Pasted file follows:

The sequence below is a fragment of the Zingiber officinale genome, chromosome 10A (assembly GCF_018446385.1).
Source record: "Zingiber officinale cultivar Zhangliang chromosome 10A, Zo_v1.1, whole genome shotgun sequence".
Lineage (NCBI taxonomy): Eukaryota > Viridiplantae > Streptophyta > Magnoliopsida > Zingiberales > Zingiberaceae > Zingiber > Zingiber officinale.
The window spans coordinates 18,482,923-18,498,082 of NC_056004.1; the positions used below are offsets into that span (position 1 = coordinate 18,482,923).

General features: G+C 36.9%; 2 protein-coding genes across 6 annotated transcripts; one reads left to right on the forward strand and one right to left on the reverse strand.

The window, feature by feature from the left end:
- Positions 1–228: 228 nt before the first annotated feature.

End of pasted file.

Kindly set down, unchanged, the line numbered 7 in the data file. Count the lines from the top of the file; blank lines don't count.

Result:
- Positions 1–228: 228 nt before the first annotated feature.